Opening Bell: Potential homebuyers' pent-up demand, bankers' salary caps, the Fed goes steady

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One in four Irish consumers are thinking of buying a home in the next two years.

A new homebuyer survey carried out by KBC bank shows that around half of those consumers are already planning their purchase.

The research, from January, also claims there is very little evidence of a 'buyer frenzy,' as would-be purchasers are cautious about committing to a home purchase.

It suggests that Ireland has 70,000 ‘ready and able’ prospective home buyers who are waiting for more supply to come to market.

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Finance Minister, Michael Noonan has indicated that he will not object if Bank of Ireland offers more than the current €500,000 per year salary pay cap as it looks to attract a replacement for its current CEO, Richie Boucher.

"If they appoint somebody significant from outside I think the parameters for negotiating pay will be somewhere in line with Mr Boucher’s case," Mr Noonan said yesterday.

The bank's current boss had a total pay packet of €958,000 last year, his contract was agreed before the cap was introduced.

He added that the bank has not contacted his Department in relation to this issue. The State acquired 14% of the bank during the financial crisis.

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Federal Reserve chair, Janet Yellen has reiterated her intention to introduce gradual interest rate increases, as she aims to boost the US inflation rate to 2% without allowing the US economy to overheat.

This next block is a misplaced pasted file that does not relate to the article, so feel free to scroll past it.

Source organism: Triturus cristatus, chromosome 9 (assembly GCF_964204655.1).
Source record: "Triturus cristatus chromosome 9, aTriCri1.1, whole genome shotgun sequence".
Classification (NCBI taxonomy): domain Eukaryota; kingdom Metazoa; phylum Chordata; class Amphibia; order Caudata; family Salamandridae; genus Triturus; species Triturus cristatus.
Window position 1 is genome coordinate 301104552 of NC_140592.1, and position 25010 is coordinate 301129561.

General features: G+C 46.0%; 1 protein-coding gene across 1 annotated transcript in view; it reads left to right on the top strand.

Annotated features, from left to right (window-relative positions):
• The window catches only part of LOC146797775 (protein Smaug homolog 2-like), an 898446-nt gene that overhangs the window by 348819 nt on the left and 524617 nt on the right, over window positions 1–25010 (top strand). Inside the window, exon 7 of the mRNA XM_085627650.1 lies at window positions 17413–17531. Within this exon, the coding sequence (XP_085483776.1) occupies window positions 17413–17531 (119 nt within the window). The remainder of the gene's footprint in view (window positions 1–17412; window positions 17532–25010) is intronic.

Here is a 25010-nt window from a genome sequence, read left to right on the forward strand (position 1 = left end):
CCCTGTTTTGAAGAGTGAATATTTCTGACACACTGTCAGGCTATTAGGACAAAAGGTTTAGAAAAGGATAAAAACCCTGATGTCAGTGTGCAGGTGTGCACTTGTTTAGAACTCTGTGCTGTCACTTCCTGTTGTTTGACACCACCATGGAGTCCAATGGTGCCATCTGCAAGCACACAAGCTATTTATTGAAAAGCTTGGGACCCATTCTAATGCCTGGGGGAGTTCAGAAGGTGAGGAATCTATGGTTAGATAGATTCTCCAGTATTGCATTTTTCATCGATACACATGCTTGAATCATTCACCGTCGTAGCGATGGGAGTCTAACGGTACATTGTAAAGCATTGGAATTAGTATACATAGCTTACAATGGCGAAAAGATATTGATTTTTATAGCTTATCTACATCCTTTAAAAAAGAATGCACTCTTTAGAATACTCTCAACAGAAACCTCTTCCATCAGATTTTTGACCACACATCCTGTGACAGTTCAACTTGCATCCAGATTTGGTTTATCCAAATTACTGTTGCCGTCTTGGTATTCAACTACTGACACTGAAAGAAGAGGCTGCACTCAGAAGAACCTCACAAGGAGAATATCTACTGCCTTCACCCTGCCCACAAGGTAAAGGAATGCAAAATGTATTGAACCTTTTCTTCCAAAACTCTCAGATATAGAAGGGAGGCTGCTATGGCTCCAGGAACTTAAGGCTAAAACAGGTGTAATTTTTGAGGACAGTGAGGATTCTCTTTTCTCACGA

"Whereas before we had our foot pressed down on the gas pedal trying to give the economy all the oomph we possibly could, now allowing the economy to kind of coast and remain on an even keel, to give it some gas but not so much that we are pressing down hard on the accelerator, that’s a better stance of monetary policy," she said yesterday.

Ms Yellen described the current state of the US economy as "healthy."

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There's bad news for passengers this morning after talks to resolve the Bus Eireann dispute broke down without a deal.

The company says an agreement was reached on eliminating many work practise inefficiencies, but their offer aimed at addressing financial viability was rejected by the driver grade within the unions.

The NBRU has issued a statement saying unions were prepared to contribute upwards of €18m towards the savings needed at the company.